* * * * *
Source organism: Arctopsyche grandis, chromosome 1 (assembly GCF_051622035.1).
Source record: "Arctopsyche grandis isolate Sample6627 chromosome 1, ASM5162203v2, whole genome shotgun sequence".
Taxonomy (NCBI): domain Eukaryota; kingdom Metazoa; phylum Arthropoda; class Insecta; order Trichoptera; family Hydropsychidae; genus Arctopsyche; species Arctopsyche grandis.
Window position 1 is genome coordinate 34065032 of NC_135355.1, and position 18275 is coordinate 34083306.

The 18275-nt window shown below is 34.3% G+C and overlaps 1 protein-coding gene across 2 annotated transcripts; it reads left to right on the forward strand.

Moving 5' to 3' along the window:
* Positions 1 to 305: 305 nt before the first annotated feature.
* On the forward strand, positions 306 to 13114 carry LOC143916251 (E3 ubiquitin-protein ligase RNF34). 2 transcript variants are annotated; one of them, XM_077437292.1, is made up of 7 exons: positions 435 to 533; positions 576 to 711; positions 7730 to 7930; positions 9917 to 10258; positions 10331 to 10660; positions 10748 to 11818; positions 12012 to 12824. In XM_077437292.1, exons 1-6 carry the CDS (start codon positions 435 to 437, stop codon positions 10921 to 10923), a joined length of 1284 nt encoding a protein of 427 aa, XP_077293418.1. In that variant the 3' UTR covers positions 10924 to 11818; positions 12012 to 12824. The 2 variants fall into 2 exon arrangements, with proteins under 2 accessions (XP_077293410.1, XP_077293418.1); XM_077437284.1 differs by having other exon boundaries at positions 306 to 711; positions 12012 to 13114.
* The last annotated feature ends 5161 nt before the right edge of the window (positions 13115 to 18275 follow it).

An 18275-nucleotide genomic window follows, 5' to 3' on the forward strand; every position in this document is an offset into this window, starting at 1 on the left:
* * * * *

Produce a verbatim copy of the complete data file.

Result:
Source organism: Arctopsyche grandis, chromosome 1 (assembly GCF_051622035.1).
Source record: "Arctopsyche grandis isolate Sample6627 chromosome 1, ASM5162203v2, whole genome shotgun sequence".
Taxonomy (NCBI): domain Eukaryota; kingdom Metazoa; phylum Arthropoda; class Insecta; order Trichoptera; family Hydropsychidae; genus Arctopsyche; species Arctopsyche grandis.
Window position 1 is genome coordinate 34065032 of NC_135355.1, and position 18275 is coordinate 34083306.

The 18275-nt window shown below is 34.3% G+C and overlaps 1 protein-coding gene across 2 annotated transcripts; it reads left to right on the forward strand.

Moving 5' to 3' along the window:
* Positions 1 to 305: 305 nt before the first annotated feature.
* On the forward strand, positions 306 to 13114 carry LOC143916251 (E3 ubiquitin-protein ligase RNF34). 2 transcript variants are annotated; one of them, XM_077437292.1, is made up of 7 exons: positions 435 to 533; positions 576 to 711; positions 7730 to 7930; positions 9917 to 10258; positions 10331 to 10660; positions 10748 to 11818; positions 12012 to 12824. In XM_077437292.1, exons 1-6 carry the CDS (start codon positions 435 to 437, stop codon positions 10921 to 10923), a joined length of 1284 nt encoding a protein of 427 aa, XP_077293418.1. In that variant the 3' UTR covers positions 10924 to 11818; positions 12012 to 12824. The 2 variants fall into 2 exon arrangements, with proteins under 2 accessions (XP_077293410.1, XP_077293418.1); XM_077437284.1 differs by having other exon boundaries at positions 306 to 711; positions 12012 to 13114.
* The last annotated feature ends 5161 nt before the right edge of the window (positions 13115 to 18275 follow it).

An 18275-nucleotide genomic window follows, 5' to 3' on the forward strand; every position in this document is an offset into this window, starting at 1 on the left: